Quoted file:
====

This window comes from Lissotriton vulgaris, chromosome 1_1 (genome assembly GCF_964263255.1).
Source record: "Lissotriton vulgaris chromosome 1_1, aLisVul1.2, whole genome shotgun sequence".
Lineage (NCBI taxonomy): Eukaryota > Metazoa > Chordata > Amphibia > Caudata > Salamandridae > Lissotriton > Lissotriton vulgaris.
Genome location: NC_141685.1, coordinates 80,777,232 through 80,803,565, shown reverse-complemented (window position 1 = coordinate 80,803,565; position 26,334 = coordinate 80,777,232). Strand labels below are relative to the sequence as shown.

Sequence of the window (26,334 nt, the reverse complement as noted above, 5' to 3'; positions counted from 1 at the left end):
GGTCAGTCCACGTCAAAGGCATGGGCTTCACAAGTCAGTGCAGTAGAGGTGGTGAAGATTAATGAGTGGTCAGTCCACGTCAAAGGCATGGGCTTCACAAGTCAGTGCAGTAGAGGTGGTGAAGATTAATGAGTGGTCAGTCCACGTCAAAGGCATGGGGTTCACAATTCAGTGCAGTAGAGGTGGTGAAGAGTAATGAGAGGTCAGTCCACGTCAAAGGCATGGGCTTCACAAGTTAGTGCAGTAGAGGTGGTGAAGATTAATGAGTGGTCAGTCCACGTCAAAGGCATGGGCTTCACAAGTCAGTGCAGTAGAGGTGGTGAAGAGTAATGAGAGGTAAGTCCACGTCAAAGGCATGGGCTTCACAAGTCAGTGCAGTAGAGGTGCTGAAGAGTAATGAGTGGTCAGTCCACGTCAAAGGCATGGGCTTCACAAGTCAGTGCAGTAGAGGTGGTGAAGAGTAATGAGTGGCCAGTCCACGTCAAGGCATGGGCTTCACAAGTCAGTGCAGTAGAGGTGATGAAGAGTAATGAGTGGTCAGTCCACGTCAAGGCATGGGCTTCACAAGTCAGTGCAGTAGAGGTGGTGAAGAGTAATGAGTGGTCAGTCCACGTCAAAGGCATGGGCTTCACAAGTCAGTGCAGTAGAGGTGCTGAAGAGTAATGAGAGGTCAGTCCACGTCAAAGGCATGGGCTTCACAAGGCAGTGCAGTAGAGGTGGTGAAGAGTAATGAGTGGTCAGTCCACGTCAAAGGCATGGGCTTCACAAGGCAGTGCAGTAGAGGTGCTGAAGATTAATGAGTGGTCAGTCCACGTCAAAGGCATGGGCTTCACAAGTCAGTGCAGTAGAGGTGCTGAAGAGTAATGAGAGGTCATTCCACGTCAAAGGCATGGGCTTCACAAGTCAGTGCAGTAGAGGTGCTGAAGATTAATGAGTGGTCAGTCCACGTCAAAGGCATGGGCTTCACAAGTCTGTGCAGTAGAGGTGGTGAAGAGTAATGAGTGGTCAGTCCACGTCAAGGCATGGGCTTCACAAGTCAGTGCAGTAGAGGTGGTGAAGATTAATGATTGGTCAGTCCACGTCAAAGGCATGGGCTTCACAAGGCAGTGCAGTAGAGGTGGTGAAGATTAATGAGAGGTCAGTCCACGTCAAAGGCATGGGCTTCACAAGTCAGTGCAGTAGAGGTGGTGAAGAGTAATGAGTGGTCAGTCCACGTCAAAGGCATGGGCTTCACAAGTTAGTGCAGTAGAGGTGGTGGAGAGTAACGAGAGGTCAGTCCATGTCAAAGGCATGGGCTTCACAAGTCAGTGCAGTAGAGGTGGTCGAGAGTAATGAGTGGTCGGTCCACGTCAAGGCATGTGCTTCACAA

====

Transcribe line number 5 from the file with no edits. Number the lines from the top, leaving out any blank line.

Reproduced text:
Sequence of the window (26,334 nt, the reverse complement as noted above, 5' to 3'; positions counted from 1 at the left end):